Me and an unidentified fan who begged to have her photo taken with me. (Okay, maybe she didn’t actually beg. But I’m pretty sure one of us groveled and pleaded.)
I made barrels of money at Stan Lee’s Comikaze Expo. Okay, they were small barrels. And they were mostly full with pennies and expired bus tokens. But still…I did okay.
More importantly, I had a wonderful time—both at the con and afterwards when I’d get together with my newlywed daughter Caitie, her hubby Mat and Mat’s family.
So, all and all, it was a great way to spend Halloween weekend.
A thousand thanks to Zan Christensen, publisher of Northwest Press, for offering me free space at his booth. Zan is one of the nicest guys in comics and his company publishes some amazing and innovative work by members of the LGBTQ community and those of us whose work is LGBTQ friendly. Check out his current Kickstarter.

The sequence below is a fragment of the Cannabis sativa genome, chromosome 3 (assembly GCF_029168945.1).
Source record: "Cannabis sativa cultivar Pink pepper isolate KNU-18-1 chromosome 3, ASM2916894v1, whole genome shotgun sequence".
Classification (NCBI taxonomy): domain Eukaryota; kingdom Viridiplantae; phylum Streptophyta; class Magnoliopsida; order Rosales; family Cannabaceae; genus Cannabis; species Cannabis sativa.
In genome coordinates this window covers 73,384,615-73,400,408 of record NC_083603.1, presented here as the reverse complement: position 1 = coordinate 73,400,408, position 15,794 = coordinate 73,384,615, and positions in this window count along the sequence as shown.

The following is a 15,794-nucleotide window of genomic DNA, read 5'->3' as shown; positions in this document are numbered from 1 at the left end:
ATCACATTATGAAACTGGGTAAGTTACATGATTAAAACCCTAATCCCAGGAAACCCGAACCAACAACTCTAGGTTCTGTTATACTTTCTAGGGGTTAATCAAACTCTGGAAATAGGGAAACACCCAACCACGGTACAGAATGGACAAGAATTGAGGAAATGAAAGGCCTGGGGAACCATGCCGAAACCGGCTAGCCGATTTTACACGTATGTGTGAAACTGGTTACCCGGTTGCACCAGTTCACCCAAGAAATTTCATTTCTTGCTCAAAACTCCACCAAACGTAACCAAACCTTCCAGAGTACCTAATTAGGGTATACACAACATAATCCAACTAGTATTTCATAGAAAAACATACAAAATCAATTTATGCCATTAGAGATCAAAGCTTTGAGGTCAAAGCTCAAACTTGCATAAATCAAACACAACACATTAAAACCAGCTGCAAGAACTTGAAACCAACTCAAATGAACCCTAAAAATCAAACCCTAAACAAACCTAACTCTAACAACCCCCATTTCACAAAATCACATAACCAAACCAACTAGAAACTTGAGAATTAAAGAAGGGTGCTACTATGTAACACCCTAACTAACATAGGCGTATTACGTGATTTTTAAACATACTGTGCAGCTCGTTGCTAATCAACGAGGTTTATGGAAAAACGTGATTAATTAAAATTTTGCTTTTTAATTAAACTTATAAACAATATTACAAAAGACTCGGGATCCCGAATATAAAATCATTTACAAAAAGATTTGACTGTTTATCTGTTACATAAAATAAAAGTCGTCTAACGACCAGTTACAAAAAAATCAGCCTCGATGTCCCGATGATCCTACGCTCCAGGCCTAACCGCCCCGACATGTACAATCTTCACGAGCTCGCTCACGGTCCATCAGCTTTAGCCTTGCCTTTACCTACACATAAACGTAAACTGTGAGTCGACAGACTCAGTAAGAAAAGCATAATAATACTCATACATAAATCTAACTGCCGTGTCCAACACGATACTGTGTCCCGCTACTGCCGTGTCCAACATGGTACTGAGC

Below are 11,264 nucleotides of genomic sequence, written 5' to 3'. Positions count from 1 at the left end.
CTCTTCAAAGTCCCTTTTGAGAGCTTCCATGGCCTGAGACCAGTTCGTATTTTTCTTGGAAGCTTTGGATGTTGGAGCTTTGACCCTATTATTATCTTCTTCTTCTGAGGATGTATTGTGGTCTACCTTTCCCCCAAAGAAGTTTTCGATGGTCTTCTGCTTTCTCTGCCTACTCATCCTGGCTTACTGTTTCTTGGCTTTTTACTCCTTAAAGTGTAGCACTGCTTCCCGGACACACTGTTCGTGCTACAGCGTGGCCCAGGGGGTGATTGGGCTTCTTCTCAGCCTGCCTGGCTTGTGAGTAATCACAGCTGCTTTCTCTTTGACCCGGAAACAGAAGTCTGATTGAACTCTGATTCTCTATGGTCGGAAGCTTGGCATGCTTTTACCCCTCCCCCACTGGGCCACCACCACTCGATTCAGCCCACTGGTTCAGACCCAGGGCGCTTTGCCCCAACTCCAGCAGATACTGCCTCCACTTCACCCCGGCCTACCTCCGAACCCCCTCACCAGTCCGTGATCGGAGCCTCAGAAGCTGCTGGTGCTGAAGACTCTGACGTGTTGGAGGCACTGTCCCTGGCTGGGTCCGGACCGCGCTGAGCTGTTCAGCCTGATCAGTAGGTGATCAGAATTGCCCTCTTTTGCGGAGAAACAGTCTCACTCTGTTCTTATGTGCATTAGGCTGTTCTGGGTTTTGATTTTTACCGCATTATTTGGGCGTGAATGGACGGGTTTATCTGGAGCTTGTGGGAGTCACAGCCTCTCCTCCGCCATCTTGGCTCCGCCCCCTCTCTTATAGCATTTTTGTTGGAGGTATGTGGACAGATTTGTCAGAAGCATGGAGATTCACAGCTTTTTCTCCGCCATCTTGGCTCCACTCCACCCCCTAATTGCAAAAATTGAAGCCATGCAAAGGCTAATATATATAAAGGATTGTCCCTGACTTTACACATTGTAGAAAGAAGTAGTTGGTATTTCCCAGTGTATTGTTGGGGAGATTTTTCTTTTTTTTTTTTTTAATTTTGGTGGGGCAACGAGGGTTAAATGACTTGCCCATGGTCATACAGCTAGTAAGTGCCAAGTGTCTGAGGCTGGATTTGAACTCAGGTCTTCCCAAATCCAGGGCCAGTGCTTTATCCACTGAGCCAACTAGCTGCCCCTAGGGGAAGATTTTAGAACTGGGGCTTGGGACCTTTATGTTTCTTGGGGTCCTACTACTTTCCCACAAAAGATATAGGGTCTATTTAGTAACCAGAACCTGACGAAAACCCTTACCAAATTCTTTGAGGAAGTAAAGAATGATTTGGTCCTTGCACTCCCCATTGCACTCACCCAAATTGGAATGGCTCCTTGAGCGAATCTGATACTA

You don’t have to dress up to be a Last Kiss fan—but it never hurts!
Zan Christensen hot dogs it at his Northwest Press booth.
For the first time ever, I’ll be at Stan Lee’s Comikaze Expo. The show is Oct. 30-Nov. 1, 2015 at the LA Convention Center. I’ll be signing at the big Northwest Press exhibit island–Booth 910 for hours and hours every day. Drop by. I’d love to see you!—John Lustig
Given all the strange and salty Last Kiss comics I write, you wouldn’t think I’d also be writing Donald Duck & Uncle Scrooge comics for Disney. But, you’d be wrong.
This Wednesday (Oct. 28, 2015), “The Duck Who Came to Dinner” in Walt Disney’s Comics and Stories #724 hits comic shops. What makes this really special is that it was a story started decades ago by Disney legend and one of my personal heroes Carl Barks. Carl scripted seven and a half pages of what I presume was supposed to be a 10-page Donald Duck story. But he never completed it.
Segment of the first two panels of Carl Barks’s handwritten script for “The Duck Who Came to Dinner.”